SunRun lands financing for solar panel service

In a bad economic environment, start-up SunRun gets $105 million commitment from U.S. Bank to bankroll another 2,000 solar installations paid through leases.

SunRun has secured financing from U.S. Bancorp to expand its solar power purchasing program to 2,000 more homes in the next year, the San Francisco start-up said Thursday.

U.S. Bancorp, the parent of U.S. Bank, has committed $105 million in tax equity, a fund that will allow the bank and SunRun to take advantage of the federal solar subsidy, which is a tax credit.

SunRun's business model--one being pursued by a handful of new solar installers --is to provide financing to homeowners and small businesses interested in installing solar panels.

Rather than pay the up-front cost of buying and installing panels, the consumer pays a smaller initial fee and then monthly electricity usage at a rate lower than the utility. SunRun and its financial backers own the panels and maintain them.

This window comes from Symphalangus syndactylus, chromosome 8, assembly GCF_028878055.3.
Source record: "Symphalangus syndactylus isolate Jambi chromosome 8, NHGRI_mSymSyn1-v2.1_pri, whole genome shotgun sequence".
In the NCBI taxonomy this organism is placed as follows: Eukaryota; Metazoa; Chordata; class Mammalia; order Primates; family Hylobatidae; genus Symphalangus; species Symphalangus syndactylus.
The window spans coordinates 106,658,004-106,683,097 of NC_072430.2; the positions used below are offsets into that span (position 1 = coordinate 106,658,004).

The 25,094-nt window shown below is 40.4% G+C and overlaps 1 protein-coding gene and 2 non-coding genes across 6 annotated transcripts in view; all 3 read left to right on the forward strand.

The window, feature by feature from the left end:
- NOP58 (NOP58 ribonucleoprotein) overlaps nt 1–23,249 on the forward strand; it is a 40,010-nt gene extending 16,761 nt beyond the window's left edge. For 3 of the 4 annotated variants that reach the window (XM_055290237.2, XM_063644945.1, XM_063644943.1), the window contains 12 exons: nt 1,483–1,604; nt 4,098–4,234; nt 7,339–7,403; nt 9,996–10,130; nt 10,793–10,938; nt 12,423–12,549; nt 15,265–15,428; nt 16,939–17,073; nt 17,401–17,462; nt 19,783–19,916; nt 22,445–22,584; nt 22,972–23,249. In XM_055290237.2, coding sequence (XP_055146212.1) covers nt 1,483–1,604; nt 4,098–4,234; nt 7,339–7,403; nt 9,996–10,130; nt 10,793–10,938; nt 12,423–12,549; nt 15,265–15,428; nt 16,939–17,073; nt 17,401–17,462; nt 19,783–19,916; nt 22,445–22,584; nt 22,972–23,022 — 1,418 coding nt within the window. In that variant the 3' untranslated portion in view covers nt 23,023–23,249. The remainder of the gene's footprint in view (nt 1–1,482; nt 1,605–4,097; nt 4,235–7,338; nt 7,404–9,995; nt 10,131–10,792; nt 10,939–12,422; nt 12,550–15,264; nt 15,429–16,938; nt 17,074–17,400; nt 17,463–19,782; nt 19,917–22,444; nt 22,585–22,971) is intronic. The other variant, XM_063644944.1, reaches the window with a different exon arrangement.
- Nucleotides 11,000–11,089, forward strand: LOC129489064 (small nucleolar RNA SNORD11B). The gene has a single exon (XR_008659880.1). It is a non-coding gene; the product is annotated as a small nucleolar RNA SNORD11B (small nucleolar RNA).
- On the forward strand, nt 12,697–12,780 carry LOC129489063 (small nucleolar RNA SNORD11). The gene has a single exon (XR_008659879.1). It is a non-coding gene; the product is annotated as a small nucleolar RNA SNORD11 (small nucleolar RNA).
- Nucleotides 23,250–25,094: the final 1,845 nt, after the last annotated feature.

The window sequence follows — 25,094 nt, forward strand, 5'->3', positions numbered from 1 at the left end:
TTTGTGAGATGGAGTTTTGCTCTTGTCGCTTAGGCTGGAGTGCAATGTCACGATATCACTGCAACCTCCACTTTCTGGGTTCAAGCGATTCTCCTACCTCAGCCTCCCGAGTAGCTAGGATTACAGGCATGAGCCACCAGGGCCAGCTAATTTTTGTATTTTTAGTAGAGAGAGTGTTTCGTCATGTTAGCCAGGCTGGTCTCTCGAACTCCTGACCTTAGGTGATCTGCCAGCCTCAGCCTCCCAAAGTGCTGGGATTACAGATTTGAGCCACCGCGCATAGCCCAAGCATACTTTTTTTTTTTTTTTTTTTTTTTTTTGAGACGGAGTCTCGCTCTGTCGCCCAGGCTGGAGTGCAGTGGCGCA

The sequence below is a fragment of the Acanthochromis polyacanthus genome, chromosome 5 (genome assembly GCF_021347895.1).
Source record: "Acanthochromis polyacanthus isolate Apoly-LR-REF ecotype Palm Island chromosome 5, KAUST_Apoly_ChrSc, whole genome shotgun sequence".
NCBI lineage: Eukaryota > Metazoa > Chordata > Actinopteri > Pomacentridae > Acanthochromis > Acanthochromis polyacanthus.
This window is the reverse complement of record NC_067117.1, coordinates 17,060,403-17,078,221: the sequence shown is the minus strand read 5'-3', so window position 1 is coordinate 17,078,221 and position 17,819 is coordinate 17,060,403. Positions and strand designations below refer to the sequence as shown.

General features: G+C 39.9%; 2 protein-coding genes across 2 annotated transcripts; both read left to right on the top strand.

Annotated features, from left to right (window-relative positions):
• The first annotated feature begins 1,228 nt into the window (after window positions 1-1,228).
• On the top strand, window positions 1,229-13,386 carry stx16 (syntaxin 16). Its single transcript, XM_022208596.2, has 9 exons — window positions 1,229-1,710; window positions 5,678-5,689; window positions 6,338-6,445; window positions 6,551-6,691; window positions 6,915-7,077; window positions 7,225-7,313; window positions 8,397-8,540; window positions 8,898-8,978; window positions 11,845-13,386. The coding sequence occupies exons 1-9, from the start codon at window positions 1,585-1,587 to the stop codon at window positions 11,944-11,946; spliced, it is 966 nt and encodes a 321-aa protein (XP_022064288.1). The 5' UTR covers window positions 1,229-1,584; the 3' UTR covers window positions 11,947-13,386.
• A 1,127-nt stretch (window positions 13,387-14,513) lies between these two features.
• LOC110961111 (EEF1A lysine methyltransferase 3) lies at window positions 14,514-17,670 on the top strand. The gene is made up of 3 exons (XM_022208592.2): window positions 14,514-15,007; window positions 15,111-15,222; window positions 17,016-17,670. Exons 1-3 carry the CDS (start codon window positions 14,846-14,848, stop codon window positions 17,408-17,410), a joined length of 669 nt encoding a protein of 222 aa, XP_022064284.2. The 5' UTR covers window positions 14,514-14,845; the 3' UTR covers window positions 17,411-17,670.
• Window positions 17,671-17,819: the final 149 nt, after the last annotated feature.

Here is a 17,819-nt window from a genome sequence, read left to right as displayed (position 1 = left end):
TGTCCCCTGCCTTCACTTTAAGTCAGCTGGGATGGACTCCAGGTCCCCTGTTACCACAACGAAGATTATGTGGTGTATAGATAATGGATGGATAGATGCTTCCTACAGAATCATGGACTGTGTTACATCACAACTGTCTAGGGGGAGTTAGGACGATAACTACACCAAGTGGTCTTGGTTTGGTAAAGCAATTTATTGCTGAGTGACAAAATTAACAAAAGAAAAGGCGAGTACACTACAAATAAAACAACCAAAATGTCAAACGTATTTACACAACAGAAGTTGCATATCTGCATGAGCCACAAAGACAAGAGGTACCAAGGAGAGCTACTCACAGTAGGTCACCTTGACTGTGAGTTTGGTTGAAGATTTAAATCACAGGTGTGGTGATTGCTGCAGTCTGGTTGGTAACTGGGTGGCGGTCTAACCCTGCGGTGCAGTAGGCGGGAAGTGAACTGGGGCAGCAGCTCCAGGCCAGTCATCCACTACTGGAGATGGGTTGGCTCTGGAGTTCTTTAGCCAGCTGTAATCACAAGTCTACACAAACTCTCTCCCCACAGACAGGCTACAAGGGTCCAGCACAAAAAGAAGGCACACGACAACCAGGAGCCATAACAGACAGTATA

This sort of contract, called a power purchase agreement, has fueled rapid growth of solar electric installations at corporations in the past few years.

These types of investments--which are difficult to secure amid the slumping economy--are structured to offset tax bills for businesses and generate steady cash for investors.

So far, SunRun has more than 300 customers, all of which are in California, said President and Chief Operating Officer Nat Kreamer. He added that the company hopes to expand in the East Coast.

In addition, SunRun said Thursday that it has added David Buzby to its board. Buzby is the chairman of SunEdison, a company that handles purchase power agreements for corporations and utilities.

Update at 9:30 a.m. PT with correction to clarify SunRun's business model.

 

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